shares dropped 8% early Thursday after the handset giant missed earnings estimates, citing cutthroat competition in the fast-growing wireless market.
The Helsinki-based company posted a 25% sales gain and raised its worldwide mobile device sales forecast to 760 units from the previous 740 million. But the company's earnings came in at 18 euro cents a share, which equates to around 22 U.S. cents, compared to a 25-cent Thomson First Call analyst consensus estimate.
For the second quarter ended last month, Nokia made 799 million euros, up from the year-ago 695 million. Sales rose to 8.06 billion euros from 6.46 billion a year earlier.
, which posted a strong quarter Tuesday, Nokia said it gained market share in the latest period, pushing its share of the handset market to an estimated 33%. But unlike Motorola, which sold some 5 million of its pricey metal-clad Razr phone, Nokia was stuck selling cheaper phones into developing markets, which punished profits. What's more, the company said it expects to see more of the same for the rest of the year.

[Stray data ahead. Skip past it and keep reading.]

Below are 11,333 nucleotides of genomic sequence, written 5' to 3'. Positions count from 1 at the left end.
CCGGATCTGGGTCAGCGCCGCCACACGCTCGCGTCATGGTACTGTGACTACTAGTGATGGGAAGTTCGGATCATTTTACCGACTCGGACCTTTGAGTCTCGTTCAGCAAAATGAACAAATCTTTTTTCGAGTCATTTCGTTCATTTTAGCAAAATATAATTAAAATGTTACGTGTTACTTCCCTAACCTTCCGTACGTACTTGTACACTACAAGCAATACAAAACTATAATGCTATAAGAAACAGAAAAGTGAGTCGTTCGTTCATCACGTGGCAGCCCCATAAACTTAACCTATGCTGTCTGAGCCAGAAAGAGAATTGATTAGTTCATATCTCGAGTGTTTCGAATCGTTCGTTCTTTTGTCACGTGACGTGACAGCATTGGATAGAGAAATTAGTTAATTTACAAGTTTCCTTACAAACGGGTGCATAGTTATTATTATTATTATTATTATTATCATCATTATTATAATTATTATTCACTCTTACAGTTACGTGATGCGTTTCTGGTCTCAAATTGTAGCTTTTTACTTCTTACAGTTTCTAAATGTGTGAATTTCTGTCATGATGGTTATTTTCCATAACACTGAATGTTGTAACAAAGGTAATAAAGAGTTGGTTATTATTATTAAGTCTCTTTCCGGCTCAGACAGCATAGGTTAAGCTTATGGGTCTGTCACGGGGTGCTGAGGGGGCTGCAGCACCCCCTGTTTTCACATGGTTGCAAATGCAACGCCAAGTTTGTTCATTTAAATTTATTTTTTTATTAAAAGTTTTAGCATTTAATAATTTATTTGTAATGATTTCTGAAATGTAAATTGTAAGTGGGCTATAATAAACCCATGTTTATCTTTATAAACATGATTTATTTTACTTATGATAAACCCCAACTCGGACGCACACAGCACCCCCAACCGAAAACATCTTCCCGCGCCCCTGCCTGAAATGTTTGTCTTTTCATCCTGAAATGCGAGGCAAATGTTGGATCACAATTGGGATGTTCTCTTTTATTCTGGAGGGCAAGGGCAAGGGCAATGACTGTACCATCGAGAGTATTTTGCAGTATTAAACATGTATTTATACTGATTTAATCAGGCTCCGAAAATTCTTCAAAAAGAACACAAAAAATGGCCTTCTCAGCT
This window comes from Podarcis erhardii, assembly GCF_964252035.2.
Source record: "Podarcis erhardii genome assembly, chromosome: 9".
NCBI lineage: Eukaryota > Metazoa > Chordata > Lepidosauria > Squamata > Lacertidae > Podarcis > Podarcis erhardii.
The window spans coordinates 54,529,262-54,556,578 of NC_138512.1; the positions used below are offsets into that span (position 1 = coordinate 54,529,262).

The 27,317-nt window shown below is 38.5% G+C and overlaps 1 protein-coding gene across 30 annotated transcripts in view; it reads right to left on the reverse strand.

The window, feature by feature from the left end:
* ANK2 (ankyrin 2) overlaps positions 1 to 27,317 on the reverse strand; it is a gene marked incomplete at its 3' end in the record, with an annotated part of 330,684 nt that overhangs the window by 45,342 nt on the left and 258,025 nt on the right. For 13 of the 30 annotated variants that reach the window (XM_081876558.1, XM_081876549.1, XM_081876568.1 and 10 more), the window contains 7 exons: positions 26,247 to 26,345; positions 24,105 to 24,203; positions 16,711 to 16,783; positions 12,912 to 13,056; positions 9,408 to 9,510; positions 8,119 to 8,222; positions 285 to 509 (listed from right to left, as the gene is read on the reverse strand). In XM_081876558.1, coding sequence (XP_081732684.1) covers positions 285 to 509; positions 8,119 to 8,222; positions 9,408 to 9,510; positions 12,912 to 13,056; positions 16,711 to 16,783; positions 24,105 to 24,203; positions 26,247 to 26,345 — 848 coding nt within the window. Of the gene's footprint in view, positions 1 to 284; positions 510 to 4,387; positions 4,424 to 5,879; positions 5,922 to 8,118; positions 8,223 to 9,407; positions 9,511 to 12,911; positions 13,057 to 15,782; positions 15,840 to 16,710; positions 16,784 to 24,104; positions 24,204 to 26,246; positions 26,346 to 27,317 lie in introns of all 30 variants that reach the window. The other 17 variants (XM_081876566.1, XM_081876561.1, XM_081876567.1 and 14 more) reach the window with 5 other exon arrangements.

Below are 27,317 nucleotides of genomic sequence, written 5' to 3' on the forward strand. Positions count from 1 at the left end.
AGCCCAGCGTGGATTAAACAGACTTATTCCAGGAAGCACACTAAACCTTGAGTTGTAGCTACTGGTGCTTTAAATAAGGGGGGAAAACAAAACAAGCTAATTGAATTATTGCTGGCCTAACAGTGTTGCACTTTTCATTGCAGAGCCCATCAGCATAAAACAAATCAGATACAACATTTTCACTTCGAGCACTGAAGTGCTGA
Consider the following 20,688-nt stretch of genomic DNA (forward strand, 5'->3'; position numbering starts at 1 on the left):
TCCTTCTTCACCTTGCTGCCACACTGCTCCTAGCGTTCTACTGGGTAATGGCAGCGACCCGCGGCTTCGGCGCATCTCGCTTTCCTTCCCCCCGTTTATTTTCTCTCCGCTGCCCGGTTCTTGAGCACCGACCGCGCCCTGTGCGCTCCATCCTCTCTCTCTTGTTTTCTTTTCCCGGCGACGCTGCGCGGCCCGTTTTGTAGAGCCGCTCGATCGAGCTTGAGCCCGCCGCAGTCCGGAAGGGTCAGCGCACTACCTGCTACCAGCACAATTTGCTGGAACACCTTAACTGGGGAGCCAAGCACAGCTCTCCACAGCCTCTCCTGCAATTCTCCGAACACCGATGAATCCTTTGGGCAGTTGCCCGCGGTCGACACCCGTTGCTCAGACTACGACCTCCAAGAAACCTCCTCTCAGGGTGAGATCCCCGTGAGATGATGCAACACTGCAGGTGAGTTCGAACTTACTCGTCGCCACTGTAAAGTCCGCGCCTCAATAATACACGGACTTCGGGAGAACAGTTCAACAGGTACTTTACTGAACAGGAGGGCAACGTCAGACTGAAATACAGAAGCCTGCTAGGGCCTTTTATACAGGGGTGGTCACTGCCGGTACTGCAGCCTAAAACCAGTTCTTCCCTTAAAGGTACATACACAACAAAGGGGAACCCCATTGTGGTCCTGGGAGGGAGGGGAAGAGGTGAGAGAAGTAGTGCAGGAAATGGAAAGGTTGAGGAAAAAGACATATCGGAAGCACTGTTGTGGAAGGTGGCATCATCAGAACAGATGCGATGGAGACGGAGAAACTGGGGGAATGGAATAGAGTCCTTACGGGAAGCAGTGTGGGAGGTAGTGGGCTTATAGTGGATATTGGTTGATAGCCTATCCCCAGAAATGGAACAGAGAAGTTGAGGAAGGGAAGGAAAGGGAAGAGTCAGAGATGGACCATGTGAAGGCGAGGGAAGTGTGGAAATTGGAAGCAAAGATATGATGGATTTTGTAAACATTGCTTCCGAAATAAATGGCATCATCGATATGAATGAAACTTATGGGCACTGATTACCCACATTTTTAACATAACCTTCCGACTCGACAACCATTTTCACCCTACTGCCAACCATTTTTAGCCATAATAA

"As this growth came primarily from emerging markets where low-end products predominate and pricing pressures are currently intense, industry average selling prices continued to edge downwards," CEO Jorma Olilla says. "This was certainly the case for Nokia in the second quarter, which in turn impacted our profitability. We currently believe these trends will continue for both the industry and Nokia for the remainder of the year."
Nokia said pricing pressure was hitting its wireless infrastructure business as well.
Early Thursday, Nokia shares were down $1.55 at $16.31.